In Cyber Security We Trust — How Stakeholders Gauge Value

Christopher P. Skroupa, Contributor, Forbes
January 5, 2017

Jake Olcott is Vice President of Business Development at BitSight Technologies. He served as cyber security attorney to the Senate Commerce Committee and House Homeland Security Committee. He previously managed a cyber security consulting practice at Good Harbor Security Risk Management. Jake is an adjunct professor at Georgetown University. He holds degrees from the University of Texas at Austin and the University of Virginia School of Law.

Christopher P. Skroupa: What is the business value in cyber security? Can businesses use security as a commercial advantage?

Jake Olcott: In light of significant data breaches over the past years, businesses have traditionally seen a strong security program as a “must have.” We are now starting to see some businesses shift, viewing cyber security as not only a necessity, but also a commercial advantage.

Companies now realize that being mindful about security across all business functions can increase efficiency. Moreover, companies that have a strong security program are able to leverage it as a selling point to businesses and consumers and gain a competitive advantage to win new business.

Skroupa: Is security now a factor that is shaping and changing the way businesses form supply chains?

Olcott: Yes. Cyber security is now becoming an important selection criteria for procurement departments in many industries. An increasing number of organizations are exchanging sensitive data, so companies with strong security programs can be more compelling to do business with. As large organizations continue developing robust vendor risk programs, vendors with stronger security programs will increasingly displace lower-performing vendors.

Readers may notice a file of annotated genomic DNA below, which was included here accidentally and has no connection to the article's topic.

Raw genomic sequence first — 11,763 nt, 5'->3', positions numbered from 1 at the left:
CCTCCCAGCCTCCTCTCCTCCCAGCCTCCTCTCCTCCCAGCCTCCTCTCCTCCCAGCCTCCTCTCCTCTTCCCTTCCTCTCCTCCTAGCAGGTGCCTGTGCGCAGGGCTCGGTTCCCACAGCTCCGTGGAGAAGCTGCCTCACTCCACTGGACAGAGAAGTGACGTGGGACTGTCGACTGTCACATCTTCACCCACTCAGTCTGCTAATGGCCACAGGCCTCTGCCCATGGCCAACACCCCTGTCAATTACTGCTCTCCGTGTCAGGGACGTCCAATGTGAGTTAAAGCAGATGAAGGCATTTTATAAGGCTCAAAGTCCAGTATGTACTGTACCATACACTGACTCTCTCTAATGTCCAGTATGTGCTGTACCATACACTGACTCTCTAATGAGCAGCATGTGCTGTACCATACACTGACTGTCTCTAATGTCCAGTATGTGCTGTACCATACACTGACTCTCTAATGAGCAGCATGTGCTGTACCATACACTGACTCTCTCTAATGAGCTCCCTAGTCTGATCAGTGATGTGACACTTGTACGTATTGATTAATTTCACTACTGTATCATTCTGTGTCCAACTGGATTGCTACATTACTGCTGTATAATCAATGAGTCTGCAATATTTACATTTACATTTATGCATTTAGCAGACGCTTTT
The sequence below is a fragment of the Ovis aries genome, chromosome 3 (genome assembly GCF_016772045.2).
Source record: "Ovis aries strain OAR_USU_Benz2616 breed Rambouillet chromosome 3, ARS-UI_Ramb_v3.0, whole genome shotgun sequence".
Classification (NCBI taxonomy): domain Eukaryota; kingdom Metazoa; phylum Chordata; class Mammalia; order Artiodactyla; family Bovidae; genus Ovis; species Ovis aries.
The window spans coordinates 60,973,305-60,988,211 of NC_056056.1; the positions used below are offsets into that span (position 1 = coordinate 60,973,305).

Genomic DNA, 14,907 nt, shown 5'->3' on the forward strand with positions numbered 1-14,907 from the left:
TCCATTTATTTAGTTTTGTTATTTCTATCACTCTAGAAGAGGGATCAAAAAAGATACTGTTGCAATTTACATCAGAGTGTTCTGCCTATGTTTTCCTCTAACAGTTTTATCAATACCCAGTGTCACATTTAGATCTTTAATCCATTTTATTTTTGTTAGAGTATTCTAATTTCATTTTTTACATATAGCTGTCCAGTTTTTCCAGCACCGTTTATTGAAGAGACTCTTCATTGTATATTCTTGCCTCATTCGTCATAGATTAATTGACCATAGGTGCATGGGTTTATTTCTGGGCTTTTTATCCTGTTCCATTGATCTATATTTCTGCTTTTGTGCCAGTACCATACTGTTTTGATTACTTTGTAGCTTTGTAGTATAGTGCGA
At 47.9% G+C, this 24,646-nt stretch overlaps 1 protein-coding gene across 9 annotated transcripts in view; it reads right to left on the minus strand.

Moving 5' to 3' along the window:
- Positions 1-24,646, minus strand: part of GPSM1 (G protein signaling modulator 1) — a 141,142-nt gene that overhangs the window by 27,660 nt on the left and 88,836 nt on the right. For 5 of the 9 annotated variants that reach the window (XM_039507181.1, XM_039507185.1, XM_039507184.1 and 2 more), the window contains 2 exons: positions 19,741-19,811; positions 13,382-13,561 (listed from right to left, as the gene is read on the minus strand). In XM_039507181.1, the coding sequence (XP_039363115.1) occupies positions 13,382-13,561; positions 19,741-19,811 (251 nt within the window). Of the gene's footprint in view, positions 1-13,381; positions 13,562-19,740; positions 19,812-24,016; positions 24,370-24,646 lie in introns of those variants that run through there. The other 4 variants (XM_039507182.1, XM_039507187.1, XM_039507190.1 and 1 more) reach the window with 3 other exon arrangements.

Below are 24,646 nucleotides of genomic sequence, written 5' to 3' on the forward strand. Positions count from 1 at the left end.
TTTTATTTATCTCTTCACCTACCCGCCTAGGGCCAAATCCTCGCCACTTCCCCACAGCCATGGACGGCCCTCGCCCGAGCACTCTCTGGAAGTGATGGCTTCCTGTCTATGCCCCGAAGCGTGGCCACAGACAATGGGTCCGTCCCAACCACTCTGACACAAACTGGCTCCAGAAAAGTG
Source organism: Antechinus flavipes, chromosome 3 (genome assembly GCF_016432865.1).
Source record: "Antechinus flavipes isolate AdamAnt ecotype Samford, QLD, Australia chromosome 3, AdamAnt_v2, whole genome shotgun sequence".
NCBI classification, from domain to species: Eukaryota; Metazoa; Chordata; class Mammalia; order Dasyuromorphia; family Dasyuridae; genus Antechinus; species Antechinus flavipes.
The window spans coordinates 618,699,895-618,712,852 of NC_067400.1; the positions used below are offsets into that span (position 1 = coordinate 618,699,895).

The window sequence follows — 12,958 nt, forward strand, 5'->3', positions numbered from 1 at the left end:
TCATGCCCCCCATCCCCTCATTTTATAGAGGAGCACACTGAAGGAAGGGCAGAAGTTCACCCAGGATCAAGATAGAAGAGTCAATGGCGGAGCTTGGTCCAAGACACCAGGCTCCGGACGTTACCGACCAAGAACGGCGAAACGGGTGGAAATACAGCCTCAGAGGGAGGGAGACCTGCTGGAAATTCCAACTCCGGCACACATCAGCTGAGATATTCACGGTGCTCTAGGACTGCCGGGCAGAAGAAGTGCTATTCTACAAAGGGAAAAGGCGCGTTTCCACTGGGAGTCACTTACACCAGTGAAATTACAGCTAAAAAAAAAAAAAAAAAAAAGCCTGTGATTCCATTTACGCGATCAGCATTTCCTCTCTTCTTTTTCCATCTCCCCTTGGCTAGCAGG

Skroupa: Third-party cyber risk continues to be a huge challenge for organizations. What are companies doing today to manage and measure the cyber risk of their third-party business associates, vendors and suppliers?

Olcott: Many organizations conduct questionnaires, penetration tests and other security audits to measure the risk posed by vendors. What many have found is that these measures don’t provide an objective or continuous picture of a company’s security. As a result, more and more businesses are beginning to take a continuous monitoring approach towards evaluating the cyber risk posed by their vendors and suppliers. Security Rating Services (SRS) allow organizations to complement and/or reduce the exercises organizations are doing today as they allow businesses to instantly measure cyber risk.

Skroupa: How can businesses use security as a means of strengthening relationships?

Olcott: Many large organizations set security standards and expectations for the vendors they work with. Companies that frequently meet and surpass these standards can earn a lot of trust from security, procurement and legal departments. Over time, businesses that communicate and remediate security issues will quickly earn a positive reputation, which will go a long way towards retaining existing relationships and gaining new business.

This article was written by Christopher P. Skroupa from Forbes and was legally licensed through the NewsCred publisher network.

The information in this article does not necessarily reflect the views of First Republic Bank.